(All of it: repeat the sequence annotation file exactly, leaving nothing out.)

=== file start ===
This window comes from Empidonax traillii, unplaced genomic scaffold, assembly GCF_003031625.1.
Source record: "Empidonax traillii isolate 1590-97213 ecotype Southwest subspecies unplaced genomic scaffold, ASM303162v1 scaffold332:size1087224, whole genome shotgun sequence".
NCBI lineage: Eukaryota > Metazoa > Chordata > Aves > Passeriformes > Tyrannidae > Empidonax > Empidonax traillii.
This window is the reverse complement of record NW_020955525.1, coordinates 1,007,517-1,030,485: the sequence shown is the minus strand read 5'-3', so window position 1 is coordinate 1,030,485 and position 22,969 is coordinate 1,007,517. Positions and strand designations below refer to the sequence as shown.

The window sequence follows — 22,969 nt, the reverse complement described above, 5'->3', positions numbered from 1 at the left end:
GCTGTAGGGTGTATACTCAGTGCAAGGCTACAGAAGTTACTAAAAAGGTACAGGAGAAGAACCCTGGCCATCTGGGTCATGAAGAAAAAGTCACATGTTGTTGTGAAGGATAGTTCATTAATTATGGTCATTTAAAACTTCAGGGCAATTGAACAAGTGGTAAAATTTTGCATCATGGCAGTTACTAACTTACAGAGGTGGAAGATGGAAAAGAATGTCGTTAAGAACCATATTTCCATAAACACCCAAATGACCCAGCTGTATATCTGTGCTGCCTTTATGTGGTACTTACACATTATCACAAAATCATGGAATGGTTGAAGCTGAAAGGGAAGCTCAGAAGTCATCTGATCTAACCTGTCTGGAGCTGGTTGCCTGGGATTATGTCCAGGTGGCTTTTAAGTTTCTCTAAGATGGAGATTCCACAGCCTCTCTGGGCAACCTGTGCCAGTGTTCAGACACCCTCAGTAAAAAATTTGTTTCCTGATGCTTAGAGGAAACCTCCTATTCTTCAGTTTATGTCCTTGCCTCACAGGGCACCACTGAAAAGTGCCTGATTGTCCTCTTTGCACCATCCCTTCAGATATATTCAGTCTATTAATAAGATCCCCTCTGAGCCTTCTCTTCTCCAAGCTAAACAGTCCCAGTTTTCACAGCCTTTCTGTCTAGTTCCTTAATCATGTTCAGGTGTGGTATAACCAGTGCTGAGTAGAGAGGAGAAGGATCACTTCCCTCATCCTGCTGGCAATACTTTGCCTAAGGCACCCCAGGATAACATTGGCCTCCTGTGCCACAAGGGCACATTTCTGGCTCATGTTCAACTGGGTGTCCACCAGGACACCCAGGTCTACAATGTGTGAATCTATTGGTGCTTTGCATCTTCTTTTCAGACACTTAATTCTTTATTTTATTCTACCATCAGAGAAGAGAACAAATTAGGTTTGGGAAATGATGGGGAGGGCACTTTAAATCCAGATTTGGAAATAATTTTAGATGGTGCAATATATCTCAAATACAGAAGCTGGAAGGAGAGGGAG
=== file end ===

This window comes from Empidonax traillii, unplaced genomic scaffold, assembly GCF_003031625.1.
Source record: "Empidonax traillii isolate 1590-97213 ecotype Southwest subspecies unplaced genomic scaffold, ASM303162v1 scaffold332:size1087224, whole genome shotgun sequence".
NCBI lineage: Eukaryota > Metazoa > Chordata > Aves > Passeriformes > Tyrannidae > Empidonax > Empidonax traillii.
This window is the reverse complement of record NW_020955525.1, coordinates 1,007,517-1,030,485: the sequence shown is the minus strand read 5'-3', so window position 1 is coordinate 1,030,485 and position 22,969 is coordinate 1,007,517. Positions and strand designations below refer to the sequence as shown.

The window sequence follows — 22,969 nt, the reverse complement described above, 5'->3', positions numbered from 1 at the left end:
GCTGTAGGGTGTATACTCAGTGCAAGGCTACAGAAGTTACTAAAAAGGTACAGGAGAAGAACCCTGGCCATCTGGGTCATGAAGAAAAAGTCACATGTTGTTGTGAAGGATAGTTCATTAATTATGGTCATTTAAAACTTCAGGGCAATTGAACAAGTGGTAAAATTTTGCATCATGGCAGTTACTAACTTACAGAGGTGGAAGATGGAAAAGAATGTCGTTAAGAACCATATTTCCATAAACACCCAAATGACCCAGCTGTATATCTGTGCTGCCTTTATGTGGTACTTACACATTATCACAAAATCATGGAATGGTTGAAGCTGAAAGGGAAGCTCAGAAGTCATCTGATCTAACCTGTCTGGAGCTGGTTGCCTGGGATTATGTCCAGGTGGCTTTTAAGTTTCTCTAAGATGGAGATTCCACAGCCTCTCTGGGCAACCTGTGCCAGTGTTCAGACACCCTCAGTAAAAAATTTGTTTCCTGATGCTTAGAGGAAACCTCCTATTCTTCAGTTTATGTCCTTGCCTCACAGGGCACCACTGAAAAGTGCCTGATTGTCCTCTTTGCACCATCCCTTCAGATATATTCAGTCTATTAATAAGATCCCCTCTGAGCCTTCTCTTCTCCAAGCTAAACAGTCCCAGTTTTCACAGCCTTTCTGTCTAGTTCCTTAATCATGTTCAGGTGTGGTATAACCAGTGCTGAGTAGAGAGGAGAAGGATCACTTCCCTCATCCTGCTGGCAATACTTTGCCTAAGGCACCCCAGGATAACATTGGCCTCCTGTGCCACAAGGGCACATTTCTGGCTCATGTTCAACTGGGTGTCCACCAGGACACCCAGGTCTACAATGTGTGAATCTATTGGTGCTTTGCATCTTCTTTTCAGACACTTAATTCTTTATTTTATTCTACCATCAGAGAAGAGAACAAATTAGGTTTGGGAAATGATGGGGAGGGCACTTTAAATCCAGATTTGGAAATAATTTTAGATGGTGCAATATATCTCAAATACAGAAGCTGGAAGGAGAGGGAG